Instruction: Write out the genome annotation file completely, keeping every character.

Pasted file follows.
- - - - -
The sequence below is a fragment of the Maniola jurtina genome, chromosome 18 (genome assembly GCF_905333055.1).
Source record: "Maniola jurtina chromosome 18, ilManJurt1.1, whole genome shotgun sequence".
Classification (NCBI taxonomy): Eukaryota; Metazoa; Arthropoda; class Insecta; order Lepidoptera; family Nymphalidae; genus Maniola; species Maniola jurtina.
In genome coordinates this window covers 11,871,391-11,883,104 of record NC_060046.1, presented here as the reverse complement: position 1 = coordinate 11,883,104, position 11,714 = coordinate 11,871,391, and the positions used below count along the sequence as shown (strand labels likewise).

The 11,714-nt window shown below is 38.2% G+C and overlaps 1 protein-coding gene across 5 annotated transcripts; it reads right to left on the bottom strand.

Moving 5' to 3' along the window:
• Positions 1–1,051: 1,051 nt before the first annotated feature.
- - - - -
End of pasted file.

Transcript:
The sequence below is a fragment of the Maniola jurtina genome, chromosome 18 (genome assembly GCF_905333055.1).
Source record: "Maniola jurtina chromosome 18, ilManJurt1.1, whole genome shotgun sequence".
Classification (NCBI taxonomy): Eukaryota; Metazoa; Arthropoda; class Insecta; order Lepidoptera; family Nymphalidae; genus Maniola; species Maniola jurtina.
In genome coordinates this window covers 11,871,391-11,883,104 of record NC_060046.1, presented here as the reverse complement: position 1 = coordinate 11,883,104, position 11,714 = coordinate 11,871,391, and the positions used below count along the sequence as shown (strand labels likewise).

The 11,714-nt window shown below is 38.2% G+C and overlaps 1 protein-coding gene across 5 annotated transcripts; it reads right to left on the bottom strand.

Moving 5' to 3' along the window:
• Positions 1–1,051: 1,051 nt before the first annotated feature.